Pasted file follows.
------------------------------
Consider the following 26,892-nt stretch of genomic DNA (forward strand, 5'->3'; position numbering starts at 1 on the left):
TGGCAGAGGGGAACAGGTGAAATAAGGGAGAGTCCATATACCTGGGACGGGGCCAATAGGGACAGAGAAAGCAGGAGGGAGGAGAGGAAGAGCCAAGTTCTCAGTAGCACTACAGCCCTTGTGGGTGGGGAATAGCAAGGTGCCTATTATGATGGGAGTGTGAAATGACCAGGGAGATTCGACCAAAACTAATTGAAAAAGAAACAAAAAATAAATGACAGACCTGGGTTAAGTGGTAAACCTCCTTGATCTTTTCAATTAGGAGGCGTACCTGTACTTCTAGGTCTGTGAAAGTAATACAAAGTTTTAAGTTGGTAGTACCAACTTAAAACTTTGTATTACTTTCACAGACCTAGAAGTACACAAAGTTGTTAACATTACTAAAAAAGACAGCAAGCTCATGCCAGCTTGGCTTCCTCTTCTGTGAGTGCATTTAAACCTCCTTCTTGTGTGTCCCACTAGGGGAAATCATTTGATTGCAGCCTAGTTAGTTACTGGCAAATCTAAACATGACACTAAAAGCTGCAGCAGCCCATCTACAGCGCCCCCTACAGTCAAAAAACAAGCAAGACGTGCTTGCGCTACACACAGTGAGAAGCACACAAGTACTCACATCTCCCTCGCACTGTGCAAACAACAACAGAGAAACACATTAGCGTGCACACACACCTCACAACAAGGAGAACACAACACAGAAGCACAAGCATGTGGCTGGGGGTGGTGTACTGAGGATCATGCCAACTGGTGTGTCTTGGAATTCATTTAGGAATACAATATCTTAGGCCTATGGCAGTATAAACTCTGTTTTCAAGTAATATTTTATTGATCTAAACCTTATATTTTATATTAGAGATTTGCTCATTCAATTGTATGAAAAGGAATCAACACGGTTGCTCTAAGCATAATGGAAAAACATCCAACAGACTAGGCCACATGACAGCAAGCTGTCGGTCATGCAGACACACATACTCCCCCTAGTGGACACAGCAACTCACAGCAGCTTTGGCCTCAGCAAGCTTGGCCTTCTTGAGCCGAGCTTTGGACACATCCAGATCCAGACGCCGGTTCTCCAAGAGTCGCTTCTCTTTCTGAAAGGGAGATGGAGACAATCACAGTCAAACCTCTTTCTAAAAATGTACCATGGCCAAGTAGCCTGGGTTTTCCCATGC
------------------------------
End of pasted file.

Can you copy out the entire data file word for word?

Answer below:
Consider the following 26,892-nt stretch of genomic DNA (forward strand, 5'->3'; position numbering starts at 1 on the left):
TGGCAGAGGGGAACAGGTGAAATAAGGGAGAGTCCATATACCTGGGACGGGGCCAATAGGGACAGAGAAAGCAGGAGGGAGGAGAGGAAGAGCCAAGTTCTCAGTAGCACTACAGCCCTTGTGGGTGGGGAATAGCAAGGTGCCTATTATGATGGGAGTGTGAAATGACCAGGGAGATTCGACCAAAACTAATTGAAAAAGAAACAAAAAATAAATGACAGACCTGGGTTAAGTGGTAAACCTCCTTGATCTTTTCAATTAGGAGGCGTACCTGTACTTCTAGGTCTGTGAAAGTAATACAAAGTTTTAAGTTGGTAGTACCAACTTAAAACTTTGTATTACTTTCACAGACCTAGAAGTACACAAAGTTGTTAACATTACTAAAAAAGACAGCAAGCTCATGCCAGCTTGGCTTCCTCTTCTGTGAGTGCATTTAAACCTCCTTCTTGTGTGTCCCACTAGGGGAAATCATTTGATTGCAGCCTAGTTAGTTACTGGCAAATCTAAACATGACACTAAAAGCTGCAGCAGCCCATCTACAGCGCCCCCTACAGTCAAAAAACAAGCAAGACGTGCTTGCGCTACACACAGTGAGAAGCACACAAGTACTCACATCTCCCTCGCACTGTGCAAACAACAACAGAGAAACACATTAGCGTGCACACACACCTCACAACAAGGAGAACACAACACAGAAGCACAAGCATGTGGCTGGGGGTGGTGTACTGAGGATCATGCCAACTGGTGTGTCTTGGAATTCATTTAGGAATACAATATCTTAGGCCTATGGCAGTATAAACTCTGTTTTCAAGTAATATTTTATTGATCTAAACCTTATATTTTATATTAGAGATTTGCTCATTCAATTGTATGAAAAGGAATCAACACGGTTGCTCTAAGCATAATGGAAAAACATCCAACAGACTAGGCCACATGACAGCAAGCTGTCGGTCATGCAGACACACATACTCCCCCTAGTGGACACAGCAACTCACAGCAGCTTTGGCCTCAGCAAGCTTGGCCTTCTTGAGCCGAGCTTTGGACACATCCAGATCCAGACGCCGGTTCTCCAAGAGTCGCTTCTCTTTCTGAAAGGGAGATGGAGACAATCACAGTCAAACCTCTTTCTAAAAATGTACCATGGCCAAGTAGCCTGGGTTTTCCCATGC